Thanks Mr. Talbot
Finally, the cat is out of the bag. My book Partners in Crime: The Rockefeller, CFR, CIA and Castro Connection to the Kennedy Assassination is already available at Amazon.com and other bookstores online.
Writing this book has been a real tour de force for me. Though I have been interested in the Kennedy assassination for many years and I had been writing notes, most of which I incorporated into this book, the idea of writing a book about the JFK assassination came to my mind around April of this year. Having it ready before the end of the year was an apparently impossible goal, but worked hard and I accomplished it.
Though I began working based on my old notes, I realized that I had to become current with recent research, which, with a few exceptions, brought nothing new. Reading some of the new books about the Kennedy assassination was sort of frustrating, because most of them just repeated the very same old lies and misinformation told by the Warren Commission. Probably the most asinine of these books is Gerald Posner’s Case Closed. According to Posner, Oswald was a mentally disturbed individual who acted alone and there was not conspiracy behind him: case closed!
A book that I found useful, though, in what I call the assassination “post-cover-up,” is Oliver Stone’s JFK: The Book on the Film. Stone’s 1991 film JFK provoked a veritable tsunami of ad hominem abuse, insults, vituperation and vilification in, mostly by CFR members in the mainstream media, against both film director Oliver Stone and District Attorney of Orleans Parish, Louisiana, Jim Garrison. Stone’s film JFK was mostly based on Garrison’s suspicions that the CIA was behind the Kennedy assassination. Stone, an unrepentant liberal, was the first surprised by the fierce opposition and relentless attack on him and his film, which began even before it was shown in theaters. Evidently, Stone had no idea of what his opponents’ true motives were.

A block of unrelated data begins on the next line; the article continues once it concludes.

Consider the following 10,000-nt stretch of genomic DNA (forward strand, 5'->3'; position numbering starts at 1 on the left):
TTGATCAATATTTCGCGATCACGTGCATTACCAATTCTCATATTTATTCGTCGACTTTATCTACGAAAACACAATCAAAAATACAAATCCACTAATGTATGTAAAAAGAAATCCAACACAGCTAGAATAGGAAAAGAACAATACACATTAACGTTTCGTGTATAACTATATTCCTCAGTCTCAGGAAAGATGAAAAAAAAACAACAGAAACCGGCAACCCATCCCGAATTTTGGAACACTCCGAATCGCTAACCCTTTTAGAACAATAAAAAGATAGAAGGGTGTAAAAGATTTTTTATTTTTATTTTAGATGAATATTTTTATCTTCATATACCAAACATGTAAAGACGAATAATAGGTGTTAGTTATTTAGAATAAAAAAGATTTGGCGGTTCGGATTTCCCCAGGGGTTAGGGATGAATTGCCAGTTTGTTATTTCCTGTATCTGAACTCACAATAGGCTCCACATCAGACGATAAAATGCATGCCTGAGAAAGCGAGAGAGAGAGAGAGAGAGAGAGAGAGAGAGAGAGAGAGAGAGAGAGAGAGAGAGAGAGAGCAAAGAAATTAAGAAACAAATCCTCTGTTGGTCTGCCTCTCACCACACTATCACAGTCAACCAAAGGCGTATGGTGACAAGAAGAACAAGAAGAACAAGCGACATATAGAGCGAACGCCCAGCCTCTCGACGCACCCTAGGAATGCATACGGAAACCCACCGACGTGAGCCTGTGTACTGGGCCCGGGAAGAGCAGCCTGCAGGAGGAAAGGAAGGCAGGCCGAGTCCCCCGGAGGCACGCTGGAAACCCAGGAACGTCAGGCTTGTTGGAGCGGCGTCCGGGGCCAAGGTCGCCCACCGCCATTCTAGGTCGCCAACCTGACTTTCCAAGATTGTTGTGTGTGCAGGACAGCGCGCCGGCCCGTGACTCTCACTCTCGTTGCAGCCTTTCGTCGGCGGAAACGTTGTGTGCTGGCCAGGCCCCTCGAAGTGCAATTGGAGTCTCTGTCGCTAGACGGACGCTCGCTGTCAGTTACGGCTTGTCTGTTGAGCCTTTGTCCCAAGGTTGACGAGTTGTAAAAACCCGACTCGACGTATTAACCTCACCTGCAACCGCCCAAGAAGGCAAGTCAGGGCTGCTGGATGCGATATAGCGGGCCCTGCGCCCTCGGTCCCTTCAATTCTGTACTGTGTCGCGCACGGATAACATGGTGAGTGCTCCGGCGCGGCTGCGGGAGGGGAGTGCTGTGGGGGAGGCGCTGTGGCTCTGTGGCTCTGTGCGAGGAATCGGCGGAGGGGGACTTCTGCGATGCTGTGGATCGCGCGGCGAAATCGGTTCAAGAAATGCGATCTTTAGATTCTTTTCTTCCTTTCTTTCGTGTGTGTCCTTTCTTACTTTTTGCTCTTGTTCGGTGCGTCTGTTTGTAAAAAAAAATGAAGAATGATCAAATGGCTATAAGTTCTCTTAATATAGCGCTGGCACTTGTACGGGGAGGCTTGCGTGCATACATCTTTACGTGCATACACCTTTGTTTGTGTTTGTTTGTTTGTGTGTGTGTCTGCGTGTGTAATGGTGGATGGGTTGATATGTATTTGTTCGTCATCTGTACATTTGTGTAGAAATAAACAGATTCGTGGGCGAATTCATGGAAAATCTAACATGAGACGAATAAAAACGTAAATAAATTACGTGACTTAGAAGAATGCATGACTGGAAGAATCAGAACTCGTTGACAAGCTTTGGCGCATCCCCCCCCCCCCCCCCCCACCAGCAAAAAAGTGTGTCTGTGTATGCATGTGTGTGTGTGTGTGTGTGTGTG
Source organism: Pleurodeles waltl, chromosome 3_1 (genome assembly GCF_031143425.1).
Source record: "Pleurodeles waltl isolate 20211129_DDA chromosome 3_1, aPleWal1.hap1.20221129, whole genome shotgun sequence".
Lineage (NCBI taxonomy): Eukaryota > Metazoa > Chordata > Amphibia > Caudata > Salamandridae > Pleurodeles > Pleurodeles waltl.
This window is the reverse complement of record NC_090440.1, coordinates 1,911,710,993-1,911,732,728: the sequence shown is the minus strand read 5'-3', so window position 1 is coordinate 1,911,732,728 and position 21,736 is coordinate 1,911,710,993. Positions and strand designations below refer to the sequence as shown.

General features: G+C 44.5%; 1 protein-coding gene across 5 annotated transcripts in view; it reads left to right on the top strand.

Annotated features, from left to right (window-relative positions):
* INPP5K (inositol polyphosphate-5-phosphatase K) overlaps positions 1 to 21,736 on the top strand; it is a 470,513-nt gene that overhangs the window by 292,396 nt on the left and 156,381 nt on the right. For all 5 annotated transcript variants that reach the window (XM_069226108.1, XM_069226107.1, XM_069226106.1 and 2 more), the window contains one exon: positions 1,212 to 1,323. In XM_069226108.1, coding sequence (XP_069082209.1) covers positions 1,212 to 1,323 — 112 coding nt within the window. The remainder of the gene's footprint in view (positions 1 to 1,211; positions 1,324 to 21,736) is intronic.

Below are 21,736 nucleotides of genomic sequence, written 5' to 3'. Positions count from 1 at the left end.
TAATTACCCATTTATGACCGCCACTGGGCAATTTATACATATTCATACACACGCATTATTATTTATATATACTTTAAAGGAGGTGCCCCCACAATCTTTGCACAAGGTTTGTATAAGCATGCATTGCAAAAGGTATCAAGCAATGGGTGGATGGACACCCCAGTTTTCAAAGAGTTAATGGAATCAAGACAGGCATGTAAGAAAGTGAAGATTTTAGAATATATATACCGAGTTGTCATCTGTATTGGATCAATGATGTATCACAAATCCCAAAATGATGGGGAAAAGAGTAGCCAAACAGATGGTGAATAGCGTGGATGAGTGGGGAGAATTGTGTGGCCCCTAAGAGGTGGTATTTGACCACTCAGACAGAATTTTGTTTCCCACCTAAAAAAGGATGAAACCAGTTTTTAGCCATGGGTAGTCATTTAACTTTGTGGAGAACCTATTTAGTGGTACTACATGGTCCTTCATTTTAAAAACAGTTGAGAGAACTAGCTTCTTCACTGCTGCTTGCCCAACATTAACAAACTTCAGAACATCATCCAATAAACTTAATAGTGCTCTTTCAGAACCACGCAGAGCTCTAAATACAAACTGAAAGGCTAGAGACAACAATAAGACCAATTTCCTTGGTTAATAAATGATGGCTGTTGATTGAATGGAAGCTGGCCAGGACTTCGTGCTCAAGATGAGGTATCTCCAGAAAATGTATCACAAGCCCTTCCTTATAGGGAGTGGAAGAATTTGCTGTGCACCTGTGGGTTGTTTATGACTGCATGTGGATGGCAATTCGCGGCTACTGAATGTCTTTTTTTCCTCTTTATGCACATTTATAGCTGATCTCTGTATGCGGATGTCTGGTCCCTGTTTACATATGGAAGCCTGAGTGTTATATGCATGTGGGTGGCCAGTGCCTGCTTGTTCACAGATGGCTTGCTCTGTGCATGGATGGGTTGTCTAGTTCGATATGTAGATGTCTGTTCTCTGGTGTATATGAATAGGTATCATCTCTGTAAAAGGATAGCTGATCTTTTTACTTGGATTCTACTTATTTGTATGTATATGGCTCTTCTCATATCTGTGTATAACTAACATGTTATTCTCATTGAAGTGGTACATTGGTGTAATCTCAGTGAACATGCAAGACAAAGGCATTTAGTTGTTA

When I read books, sometimes I agree with the author, sometimes I disagree, and sometimes I even strongly disagree. If I write a review, I avoid personal criticism and try to be as specific as possible about the points on which I disagree with the author. There is, however, a book I read during my research whose author’s opinions really incensed me. I am talking about David Talbot, whose book The Devil’s Chessboard I read because it was highly recommended by the critics.
Talbot, a San Francisco bleeding heart “progressive” liberal, is the former editor in chief of Salon.com. In a 1213 article, Talbot strongly criticizes author Philip Shenon because in his book about the Kennedy assassination, A Cruel and Shocking Act, “following the conspiracy trail Shenon quickly takes a wrong turn down the ‘Castro-as-mastermind’ path.”. One must keep in mind that most American “progressives” follow the line created by CFR reactionaries that Castro is untouchable. So, in Talbot’s view, pointing to Castro as a possible culprit in the Kennedy assassination turned Shenon into a conspiracy nut.
Nevertheless, in 2013 Talbot published The Devil’s Chessboard, a book that is a notable addition to the post-cover-up disinformation campaign.
In his book, however, Talbot not only didn’t mention that Castro was the only one of the suspects who publicly threatened the Kennedy brothers with assassination, but puts all the blame for the JFK assassination on Allen Dulles. But, as one of the book’s reviewers in Amazon.com pointed out, “Talbot has rightly castigated the Dulles brothers but is remiss in examining their puppet masters, the real wire-pullers.”